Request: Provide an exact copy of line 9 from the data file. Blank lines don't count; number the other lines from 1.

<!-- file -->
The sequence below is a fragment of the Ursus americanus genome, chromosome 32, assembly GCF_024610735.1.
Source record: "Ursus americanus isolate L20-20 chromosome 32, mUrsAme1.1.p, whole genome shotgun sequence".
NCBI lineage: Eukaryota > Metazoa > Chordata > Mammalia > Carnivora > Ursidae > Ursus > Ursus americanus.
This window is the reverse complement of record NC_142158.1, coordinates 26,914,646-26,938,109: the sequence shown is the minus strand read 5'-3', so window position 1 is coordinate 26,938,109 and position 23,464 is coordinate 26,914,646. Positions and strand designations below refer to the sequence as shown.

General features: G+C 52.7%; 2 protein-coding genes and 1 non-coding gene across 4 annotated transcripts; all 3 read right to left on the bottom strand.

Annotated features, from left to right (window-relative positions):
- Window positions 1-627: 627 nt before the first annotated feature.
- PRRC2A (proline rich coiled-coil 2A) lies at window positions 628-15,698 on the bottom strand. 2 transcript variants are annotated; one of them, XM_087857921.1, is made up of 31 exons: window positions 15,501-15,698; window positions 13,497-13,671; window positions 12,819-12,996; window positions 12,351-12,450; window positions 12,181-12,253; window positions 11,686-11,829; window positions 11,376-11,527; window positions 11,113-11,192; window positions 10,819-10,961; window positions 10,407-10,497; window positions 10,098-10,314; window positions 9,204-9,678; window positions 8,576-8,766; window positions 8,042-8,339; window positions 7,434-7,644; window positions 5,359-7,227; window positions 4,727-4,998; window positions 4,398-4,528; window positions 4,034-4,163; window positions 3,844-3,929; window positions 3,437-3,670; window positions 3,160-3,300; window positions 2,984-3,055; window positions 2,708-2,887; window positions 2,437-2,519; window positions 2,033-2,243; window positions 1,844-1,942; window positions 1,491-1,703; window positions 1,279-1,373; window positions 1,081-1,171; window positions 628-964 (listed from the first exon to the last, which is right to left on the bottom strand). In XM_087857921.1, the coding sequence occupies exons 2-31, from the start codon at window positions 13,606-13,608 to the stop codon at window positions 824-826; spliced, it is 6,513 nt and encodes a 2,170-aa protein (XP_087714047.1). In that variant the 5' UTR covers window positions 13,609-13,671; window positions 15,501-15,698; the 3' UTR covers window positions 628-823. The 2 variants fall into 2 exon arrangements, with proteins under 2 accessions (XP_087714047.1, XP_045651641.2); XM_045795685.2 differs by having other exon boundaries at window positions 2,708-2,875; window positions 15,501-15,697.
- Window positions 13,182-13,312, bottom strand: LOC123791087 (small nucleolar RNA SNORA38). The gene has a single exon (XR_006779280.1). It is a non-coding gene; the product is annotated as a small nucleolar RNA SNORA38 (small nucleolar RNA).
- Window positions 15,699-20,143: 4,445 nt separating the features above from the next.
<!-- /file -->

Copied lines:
- Window positions 13,182-13,312, bottom strand: LOC123791087 (small nucleolar RNA SNORA38). The gene has a single exon (XR_006779280.1). It is a non-coding gene; the product is annotated as a small nucleolar RNA SNORA38 (small nucleolar RNA).